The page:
North Texas GME Research Forum 2023



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North Texas


Medical City Arlington


Internal Medicine

Document Type


Publication Date



small lymphochronic lymphocytic leukemiacytic lymphoma, b-cell chronic lymphocytic leukemia, neoplasms


Hemic and Lymphatic Diseases | Internal Medicine | Neoplasms


Although chronic lymphocytic leukemia (CLL) and small lymphocytic lymphoma (SLL) differ in clinical presentation, they are both arise from the same pathologic process, namely the clonal expansion of mature B-cells. This malignancy is usually quite indolent and carries a favorable prognosis. Thanks to a number of highly-effective oral targeted therapies, such as the Bruton tyrosine kinase (BTK) inhibitor, Ibrutinib, patient outcomes have improved significantly. Unfortunately, these therapies are not always well tolerated and many patients are forced to discontinue the medication due to side effects. Many patients experience a disease flair and some even transformation to a high-grade malignancy after the discontinuation of one of these targeted maintenance therapies. Respiratory complications of CLL/SLL are not uncommon and are most often the result of infection. Airway obstruction is seen much less frequently and is usually caused by severe hilar or mediastinal lymphadenophy. CLL/SLL presenting as bilateral tonsillar enlargement is quite rare and the majority of cases described were incidental findings or presented as obstructive sleep apnea. Herein we present a case of rapidly progressive CLL/SLL that presented as upper airway obstruction due to bilateral tonsillar hypertrophy shortly after discontinuation of Ibrutinib maintenance therapy. Patient required fiberoptic nasotracheal intubation. His lengthy hospital course significant for severe leukocytosis (max WBC 439), pseudohyperkalemia, neoplastic fever, hypotension requiring vasopressors, and concern for tumor lysis syndrome. After tonsillar biopsy confirmed diagnosis and ruled out transformation, patient was started on CHOP chemotherapy. Although patient’s leukocytosis initially decreased after initiation of chemotherapy, it quickly rebounded, indicating unresponsiveness to treatment. Patient’s family ultimately elected for comfort care and patient expired soon after. This unique case has several important teaching points ranging from hematology/oncology, critical care, infectious disease, surgery, and laboratory science. This rare presentation of CLL/SLL after Ibrutinib discontinuation includes the management of a critical upper airway obstruction and neoplastic fever, reminder of the laboratory error caused by severe leukocytosis, and how to recognize and help prevent tumor lysis syndrome. Less than 10 cases of CLL/SLL presenting as bilateral tonsillar enlargement have been described in English literature, highlighting the rarity of this case. However, unlike the others, the case presented here was quite severe and progressed rapidly, unfortunately leading to a poor outcome. As targeted therapies continue to replace chemotherapy in treatment of CLL/SLL, this indolent malignancy may more frequently present in unusual and potentially devastating ways when these treatments are discontinued.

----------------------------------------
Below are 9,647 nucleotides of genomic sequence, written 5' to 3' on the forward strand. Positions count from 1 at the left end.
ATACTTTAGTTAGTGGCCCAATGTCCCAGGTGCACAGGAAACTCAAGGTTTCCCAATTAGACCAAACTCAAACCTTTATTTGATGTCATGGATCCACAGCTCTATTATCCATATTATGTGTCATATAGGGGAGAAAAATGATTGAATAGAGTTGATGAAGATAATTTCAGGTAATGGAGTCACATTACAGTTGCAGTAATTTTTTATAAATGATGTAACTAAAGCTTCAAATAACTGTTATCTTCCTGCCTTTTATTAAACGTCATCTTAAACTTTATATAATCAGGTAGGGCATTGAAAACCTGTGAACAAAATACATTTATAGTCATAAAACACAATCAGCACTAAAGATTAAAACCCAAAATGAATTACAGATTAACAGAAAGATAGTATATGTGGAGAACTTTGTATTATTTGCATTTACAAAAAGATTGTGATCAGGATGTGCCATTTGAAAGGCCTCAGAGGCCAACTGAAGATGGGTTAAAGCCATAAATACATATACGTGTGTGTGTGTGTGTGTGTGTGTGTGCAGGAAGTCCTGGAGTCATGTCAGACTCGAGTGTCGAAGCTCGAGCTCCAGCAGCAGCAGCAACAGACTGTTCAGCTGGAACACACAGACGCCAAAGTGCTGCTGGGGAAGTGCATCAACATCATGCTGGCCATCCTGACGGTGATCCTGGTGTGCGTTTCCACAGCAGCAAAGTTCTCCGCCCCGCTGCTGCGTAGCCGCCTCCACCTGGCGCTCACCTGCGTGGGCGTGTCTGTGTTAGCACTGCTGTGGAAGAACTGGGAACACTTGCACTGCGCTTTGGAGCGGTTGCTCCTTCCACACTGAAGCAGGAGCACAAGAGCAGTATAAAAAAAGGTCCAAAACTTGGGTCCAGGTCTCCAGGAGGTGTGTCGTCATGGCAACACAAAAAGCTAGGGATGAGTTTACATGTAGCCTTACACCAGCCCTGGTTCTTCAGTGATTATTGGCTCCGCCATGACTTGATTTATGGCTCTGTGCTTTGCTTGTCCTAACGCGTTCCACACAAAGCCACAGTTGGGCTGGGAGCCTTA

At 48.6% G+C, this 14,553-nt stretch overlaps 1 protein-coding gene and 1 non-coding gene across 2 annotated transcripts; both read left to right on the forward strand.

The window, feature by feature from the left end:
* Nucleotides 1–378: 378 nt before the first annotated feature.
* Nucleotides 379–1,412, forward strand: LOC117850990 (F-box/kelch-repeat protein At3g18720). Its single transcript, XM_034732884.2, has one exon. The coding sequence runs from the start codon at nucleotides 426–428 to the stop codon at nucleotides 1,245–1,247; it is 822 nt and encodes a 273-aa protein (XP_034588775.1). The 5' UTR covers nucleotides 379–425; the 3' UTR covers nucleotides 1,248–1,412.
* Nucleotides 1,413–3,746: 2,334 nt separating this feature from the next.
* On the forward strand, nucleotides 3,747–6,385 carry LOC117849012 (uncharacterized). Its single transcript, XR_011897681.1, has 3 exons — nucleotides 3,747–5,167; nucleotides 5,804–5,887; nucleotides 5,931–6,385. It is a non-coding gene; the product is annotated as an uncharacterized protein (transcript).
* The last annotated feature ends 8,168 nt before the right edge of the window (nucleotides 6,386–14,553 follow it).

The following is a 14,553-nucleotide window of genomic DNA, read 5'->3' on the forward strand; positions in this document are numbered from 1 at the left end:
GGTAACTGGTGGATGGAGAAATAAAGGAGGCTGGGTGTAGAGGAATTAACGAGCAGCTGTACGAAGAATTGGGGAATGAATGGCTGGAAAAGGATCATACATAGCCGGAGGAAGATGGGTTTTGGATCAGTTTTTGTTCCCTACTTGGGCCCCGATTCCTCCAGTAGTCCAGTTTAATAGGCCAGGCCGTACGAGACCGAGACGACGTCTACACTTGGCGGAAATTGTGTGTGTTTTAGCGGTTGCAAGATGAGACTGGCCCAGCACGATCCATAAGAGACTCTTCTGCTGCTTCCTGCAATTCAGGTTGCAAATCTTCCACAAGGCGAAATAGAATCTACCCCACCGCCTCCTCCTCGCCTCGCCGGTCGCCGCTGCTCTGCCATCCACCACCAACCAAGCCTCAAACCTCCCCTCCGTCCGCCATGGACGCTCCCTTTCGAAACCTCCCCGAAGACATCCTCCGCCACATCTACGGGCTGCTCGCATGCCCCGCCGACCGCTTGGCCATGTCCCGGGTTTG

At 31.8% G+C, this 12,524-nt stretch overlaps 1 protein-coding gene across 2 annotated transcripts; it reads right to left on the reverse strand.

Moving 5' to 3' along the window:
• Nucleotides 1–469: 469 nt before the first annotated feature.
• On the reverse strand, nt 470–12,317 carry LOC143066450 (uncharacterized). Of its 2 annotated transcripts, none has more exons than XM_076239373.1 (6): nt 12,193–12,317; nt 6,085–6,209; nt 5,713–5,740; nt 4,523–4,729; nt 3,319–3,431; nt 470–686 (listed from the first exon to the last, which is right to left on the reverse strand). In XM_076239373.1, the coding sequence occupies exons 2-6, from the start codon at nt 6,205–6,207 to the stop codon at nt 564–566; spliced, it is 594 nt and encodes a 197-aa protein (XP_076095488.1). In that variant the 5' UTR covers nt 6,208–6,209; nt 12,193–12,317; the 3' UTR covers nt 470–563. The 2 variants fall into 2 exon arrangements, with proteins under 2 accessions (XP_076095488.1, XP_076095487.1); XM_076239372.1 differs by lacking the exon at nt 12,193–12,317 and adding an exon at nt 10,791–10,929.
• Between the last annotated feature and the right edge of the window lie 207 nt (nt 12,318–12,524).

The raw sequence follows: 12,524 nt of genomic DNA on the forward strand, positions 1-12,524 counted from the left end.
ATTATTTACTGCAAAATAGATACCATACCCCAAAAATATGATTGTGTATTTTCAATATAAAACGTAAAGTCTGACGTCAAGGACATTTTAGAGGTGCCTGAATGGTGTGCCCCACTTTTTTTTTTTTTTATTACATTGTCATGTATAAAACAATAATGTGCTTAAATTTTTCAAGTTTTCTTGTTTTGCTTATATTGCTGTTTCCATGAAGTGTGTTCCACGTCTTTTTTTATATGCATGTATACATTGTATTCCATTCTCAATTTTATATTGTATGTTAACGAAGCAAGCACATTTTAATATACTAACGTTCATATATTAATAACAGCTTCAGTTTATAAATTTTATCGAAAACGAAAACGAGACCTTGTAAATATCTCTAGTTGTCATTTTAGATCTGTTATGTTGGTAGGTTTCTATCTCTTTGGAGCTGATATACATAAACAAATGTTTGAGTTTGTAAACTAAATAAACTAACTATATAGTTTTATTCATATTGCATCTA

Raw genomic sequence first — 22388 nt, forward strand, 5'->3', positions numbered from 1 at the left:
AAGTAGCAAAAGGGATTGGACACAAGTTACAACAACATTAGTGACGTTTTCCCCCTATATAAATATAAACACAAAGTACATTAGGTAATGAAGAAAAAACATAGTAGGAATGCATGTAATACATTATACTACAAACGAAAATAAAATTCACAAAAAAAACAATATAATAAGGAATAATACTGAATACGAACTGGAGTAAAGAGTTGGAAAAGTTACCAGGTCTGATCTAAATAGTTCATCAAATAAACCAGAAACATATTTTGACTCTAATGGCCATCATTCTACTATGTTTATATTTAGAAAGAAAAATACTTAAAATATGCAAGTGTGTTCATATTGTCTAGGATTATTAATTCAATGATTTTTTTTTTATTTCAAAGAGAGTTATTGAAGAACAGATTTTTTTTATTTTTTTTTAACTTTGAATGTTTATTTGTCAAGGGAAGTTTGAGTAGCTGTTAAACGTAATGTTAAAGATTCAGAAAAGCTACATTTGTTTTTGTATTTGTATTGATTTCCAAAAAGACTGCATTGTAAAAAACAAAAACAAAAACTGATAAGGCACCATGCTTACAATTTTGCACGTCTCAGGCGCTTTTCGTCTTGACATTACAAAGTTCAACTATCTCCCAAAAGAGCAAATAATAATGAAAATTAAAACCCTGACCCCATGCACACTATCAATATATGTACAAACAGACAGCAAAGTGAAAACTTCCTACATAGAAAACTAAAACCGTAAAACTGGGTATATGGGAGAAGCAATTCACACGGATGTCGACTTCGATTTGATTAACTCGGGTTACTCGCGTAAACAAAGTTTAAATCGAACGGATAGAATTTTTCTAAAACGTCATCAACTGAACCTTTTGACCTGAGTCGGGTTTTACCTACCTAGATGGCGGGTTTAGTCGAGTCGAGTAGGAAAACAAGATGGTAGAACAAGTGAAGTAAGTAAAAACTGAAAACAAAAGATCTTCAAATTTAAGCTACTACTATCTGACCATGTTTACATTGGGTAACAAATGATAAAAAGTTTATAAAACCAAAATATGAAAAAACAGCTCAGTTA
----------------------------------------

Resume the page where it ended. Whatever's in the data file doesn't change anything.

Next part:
Original Publisher

HCA Healthcare Graduate Medical Education

A Rare Case of Rapidly Progressive CLL/SLL Presenting as Bilateral Tonsillar Enlargement and Upper Airway Obstruction



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